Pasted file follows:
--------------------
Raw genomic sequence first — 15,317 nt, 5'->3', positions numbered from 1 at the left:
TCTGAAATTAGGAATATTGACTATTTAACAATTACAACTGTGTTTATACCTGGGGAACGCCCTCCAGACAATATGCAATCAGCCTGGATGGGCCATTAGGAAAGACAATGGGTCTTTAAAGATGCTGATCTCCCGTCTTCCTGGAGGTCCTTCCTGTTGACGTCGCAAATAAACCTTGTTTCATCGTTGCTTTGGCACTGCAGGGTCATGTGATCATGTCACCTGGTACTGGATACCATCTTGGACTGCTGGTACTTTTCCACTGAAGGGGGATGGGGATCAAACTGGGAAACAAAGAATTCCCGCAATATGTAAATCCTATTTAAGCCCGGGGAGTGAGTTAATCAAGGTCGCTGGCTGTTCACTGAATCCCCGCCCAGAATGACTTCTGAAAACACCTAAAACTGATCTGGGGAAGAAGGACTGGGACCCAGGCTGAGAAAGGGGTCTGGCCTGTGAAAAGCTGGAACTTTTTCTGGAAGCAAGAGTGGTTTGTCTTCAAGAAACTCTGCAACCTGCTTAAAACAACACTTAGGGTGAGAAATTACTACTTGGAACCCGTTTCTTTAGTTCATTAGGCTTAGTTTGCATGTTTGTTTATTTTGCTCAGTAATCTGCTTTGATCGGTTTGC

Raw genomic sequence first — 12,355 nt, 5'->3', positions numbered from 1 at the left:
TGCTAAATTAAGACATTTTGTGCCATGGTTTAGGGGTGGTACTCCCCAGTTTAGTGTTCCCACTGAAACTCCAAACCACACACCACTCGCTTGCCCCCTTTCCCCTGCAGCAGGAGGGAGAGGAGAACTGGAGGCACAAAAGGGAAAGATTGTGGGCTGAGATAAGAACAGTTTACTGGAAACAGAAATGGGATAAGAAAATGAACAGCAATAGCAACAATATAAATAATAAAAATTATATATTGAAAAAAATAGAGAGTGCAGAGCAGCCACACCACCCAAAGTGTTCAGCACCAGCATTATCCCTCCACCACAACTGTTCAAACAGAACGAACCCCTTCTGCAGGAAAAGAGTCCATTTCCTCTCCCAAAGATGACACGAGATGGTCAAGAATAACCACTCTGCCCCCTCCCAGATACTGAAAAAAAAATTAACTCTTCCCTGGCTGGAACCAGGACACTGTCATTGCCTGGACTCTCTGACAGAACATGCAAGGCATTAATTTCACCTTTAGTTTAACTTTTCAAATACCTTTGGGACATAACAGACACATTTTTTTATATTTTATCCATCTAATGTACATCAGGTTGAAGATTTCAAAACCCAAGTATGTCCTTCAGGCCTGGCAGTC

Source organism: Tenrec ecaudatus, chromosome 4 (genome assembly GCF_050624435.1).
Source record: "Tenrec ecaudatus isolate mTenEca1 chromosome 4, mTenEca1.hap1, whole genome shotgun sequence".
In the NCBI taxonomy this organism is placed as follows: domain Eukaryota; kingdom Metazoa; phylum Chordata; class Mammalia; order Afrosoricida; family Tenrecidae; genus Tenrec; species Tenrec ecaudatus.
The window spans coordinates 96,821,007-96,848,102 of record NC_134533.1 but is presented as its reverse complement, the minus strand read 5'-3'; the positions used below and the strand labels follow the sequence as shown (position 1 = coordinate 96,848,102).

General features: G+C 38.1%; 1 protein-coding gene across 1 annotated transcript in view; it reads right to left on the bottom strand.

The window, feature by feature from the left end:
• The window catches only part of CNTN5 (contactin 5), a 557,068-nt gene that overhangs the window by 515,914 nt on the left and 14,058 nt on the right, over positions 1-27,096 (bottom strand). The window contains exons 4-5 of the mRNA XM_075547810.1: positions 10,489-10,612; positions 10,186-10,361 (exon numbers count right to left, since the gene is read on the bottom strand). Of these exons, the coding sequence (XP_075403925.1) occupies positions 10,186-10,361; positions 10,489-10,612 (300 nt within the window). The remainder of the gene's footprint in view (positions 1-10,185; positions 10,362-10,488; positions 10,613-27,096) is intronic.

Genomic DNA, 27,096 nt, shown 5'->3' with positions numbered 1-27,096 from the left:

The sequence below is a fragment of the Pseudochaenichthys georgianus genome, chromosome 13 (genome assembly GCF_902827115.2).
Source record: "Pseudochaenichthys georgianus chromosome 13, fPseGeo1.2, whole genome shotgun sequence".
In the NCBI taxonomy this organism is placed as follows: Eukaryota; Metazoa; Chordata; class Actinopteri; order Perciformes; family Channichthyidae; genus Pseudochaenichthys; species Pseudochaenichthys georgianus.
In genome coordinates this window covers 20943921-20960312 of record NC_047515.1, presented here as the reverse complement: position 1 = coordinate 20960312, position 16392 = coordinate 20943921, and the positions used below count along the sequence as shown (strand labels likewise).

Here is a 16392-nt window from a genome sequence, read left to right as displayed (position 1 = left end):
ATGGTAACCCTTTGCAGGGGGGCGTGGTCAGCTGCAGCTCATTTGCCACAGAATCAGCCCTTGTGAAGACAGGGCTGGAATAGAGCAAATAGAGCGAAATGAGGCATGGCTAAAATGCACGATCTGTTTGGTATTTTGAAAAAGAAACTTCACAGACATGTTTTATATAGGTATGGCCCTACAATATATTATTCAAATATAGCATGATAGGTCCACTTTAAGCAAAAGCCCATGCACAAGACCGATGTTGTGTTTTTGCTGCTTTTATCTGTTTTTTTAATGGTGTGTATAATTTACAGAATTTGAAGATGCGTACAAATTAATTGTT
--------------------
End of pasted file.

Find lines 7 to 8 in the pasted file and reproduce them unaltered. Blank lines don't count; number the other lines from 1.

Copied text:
In the NCBI taxonomy this organism is placed as follows: domain Eukaryota; kingdom Metazoa; phylum Chordata; class Mammalia; order Afrosoricida; family Tenrecidae; genus Tenrec; species Tenrec ecaudatus.
The window spans coordinates 96,821,007-96,848,102 of record NC_134533.1 but is presented as its reverse complement, the minus strand read 5'-3'; the positions used below and the strand labels follow the sequence as shown (position 1 = coordinate 96,848,102).